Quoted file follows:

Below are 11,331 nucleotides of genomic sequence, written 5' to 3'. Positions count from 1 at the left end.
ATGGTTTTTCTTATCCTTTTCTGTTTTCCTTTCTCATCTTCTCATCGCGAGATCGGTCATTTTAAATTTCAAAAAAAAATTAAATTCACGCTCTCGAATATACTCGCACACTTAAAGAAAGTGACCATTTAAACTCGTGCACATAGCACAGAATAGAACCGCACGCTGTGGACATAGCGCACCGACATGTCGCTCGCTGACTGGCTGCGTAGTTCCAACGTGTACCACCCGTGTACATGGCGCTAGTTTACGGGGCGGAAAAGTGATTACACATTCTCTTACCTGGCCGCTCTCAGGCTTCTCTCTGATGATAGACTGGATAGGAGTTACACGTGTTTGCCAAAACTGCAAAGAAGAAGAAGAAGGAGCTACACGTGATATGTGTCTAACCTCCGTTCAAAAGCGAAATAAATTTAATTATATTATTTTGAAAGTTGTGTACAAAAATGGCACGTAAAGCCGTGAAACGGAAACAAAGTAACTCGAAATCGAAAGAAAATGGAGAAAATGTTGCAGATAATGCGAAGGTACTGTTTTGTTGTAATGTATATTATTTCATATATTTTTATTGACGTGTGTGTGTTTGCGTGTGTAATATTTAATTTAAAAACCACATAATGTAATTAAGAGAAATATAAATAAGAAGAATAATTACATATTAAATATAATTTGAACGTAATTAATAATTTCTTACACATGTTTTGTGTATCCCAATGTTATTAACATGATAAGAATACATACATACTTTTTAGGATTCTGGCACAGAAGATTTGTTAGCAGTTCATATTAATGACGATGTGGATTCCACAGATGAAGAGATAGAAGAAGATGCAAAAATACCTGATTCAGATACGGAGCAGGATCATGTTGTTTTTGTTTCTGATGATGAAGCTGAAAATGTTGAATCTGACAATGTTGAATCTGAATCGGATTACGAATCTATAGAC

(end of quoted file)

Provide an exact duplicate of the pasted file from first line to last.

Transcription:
Below are 11,331 nucleotides of genomic sequence, written 5' to 3'. Positions count from 1 at the left end.
ATGGTTTTTCTTATCCTTTTCTGTTTTCCTTTCTCATCTTCTCATCGCGAGATCGGTCATTTTAAATTTCAAAAAAAAATTAAATTCACGCTCTCGAATATACTCGCACACTTAAAGAAAGTGACCATTTAAACTCGTGCACATAGCACAGAATAGAACCGCACGCTGTGGACATAGCGCACCGACATGTCGCTCGCTGACTGGCTGCGTAGTTCCAACGTGTACCACCCGTGTACATGGCGCTAGTTTACGGGGCGGAAAAGTGATTACACATTCTCTTACCTGGCCGCTCTCAGGCTTCTCTCTGATGATAGACTGGATAGGAGTTACACGTGTTTGCCAAAACTGCAAAGAAGAAGAAGAAGGAGCTACACGTGATATGTGTCTAACCTCCGTTCAAAAGCGAAATAAATTTAATTATATTATTTTGAAAGTTGTGTACAAAAATGGCACGTAAAGCCGTGAAACGGAAACAAAGTAACTCGAAATCGAAAGAAAATGGAGAAAATGTTGCAGATAATGCGAAGGTACTGTTTTGTTGTAATGTATATTATTTCATATATTTTTATTGACGTGTGTGTGTTTGCGTGTGTAATATTTAATTTAAAAACCACATAATGTAATTAAGAGAAATATAAATAAGAAGAATAATTACATATTAAATATAATTTGAACGTAATTAATAATTTCTTACACATGTTTTGTGTATCCCAATGTTATTAACATGATAAGAATACATACATACTTTTTAGGATTCTGGCACAGAAGATTTGTTAGCAGTTCATATTAATGACGATGTGGATTCCACAGATGAAGAGATAGAAGAAGATGCAAAAATACCTGATTCAGATACGGAGCAGGATCATGTTGTTTTTGTTTCTGATGATGAAGCTGAAAATGTTGAATCTGACAATGTTGAATCTGAATCGGATTACGAATCTATAGAC